Earth Overshoot Day comes earlier and earlier each year, and it’s not exactly something to get excited about.
Today, August 8 is this year’s Overshoot Day, or Ecological Debt Day, when humans have consumed more natural resources than can be replenished within the year. From then on, humans begin “deficit spending” on their resources, effectively borrowing from future generations. This year will boast the earliest Overshoot Day yet–at least until 2017, that is. Last year’s Overshoot Day was August 13, six days earlier 2014’s. The U.S. already celebrated its National Overshoot Day on June 15.
The day is determined by comparing the Earth’s biocapacity to the global Ecological Footprint. Part of that Footprint includes carbon dioxide that is being emitted at a rate faster than can be sequestered by forests and oceans. Nearly a fifth of the global carbon footprint comes from cars, according to the Global Footprint Network. That share may grow in the future, since transportation-related emissions are rising faster than any other sector. In the U.S., transportation-related emissions recently became the largest source of carbon dioxide emissions, eclipsing the electric power sector for the first time since 1979.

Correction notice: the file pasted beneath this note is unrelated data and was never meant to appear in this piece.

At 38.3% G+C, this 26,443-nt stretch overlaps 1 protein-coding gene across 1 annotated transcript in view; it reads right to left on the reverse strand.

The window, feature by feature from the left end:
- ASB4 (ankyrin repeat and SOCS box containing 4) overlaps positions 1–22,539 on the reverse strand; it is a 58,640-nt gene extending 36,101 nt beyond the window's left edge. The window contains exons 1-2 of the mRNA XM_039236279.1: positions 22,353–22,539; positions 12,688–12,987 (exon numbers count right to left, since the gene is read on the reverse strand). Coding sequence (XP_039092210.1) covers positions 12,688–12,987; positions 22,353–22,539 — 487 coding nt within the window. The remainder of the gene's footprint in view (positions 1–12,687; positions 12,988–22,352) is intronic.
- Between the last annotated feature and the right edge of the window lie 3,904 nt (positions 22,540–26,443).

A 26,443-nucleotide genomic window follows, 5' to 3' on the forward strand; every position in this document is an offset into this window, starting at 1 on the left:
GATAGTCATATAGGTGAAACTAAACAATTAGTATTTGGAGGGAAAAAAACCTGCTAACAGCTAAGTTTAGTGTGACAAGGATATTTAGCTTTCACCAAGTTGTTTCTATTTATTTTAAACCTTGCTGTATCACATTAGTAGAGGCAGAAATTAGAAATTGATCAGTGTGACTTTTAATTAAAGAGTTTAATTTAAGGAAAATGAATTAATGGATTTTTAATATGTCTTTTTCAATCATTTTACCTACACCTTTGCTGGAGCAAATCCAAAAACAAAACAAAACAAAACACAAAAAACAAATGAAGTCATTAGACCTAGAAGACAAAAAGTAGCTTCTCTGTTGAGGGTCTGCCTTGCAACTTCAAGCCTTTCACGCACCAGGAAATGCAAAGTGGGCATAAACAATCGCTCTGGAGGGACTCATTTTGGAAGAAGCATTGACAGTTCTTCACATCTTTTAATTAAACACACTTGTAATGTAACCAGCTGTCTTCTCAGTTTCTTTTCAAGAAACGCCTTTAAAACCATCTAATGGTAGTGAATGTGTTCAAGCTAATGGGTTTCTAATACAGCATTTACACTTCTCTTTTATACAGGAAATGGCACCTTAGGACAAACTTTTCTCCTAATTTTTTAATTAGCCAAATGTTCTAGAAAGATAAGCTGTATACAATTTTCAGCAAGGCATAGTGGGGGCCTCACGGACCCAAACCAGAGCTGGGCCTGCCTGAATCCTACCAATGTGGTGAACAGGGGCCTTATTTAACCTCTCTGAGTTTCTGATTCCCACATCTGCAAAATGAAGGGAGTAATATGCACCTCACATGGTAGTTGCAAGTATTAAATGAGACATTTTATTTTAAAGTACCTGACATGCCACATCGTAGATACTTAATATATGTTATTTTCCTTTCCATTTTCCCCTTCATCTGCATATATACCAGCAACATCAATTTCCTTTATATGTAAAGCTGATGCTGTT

Overall, things aren’t looking too great for Planet Earth. Last week, the United Nations released a report that revealed humans’ consumption of natural resource has tripled since 1970. The National Oceanic and Atmospheric Administration also released its annual State of the Climate Report, which showed that air and ocean temperatures, sea levels and carbon dioxide levels set new record highs just during 2015.
It’s imperative that national, state and local leaders realize that while transportation is only part of the problem at hand, there are tested (and comparatively low-cost) solutions available. Investing in transit, as well as biking and walking infrastructure, and transit-oriented development can go a long way to lower carbon emissions and minimize our ever-growing Ecological Footprint.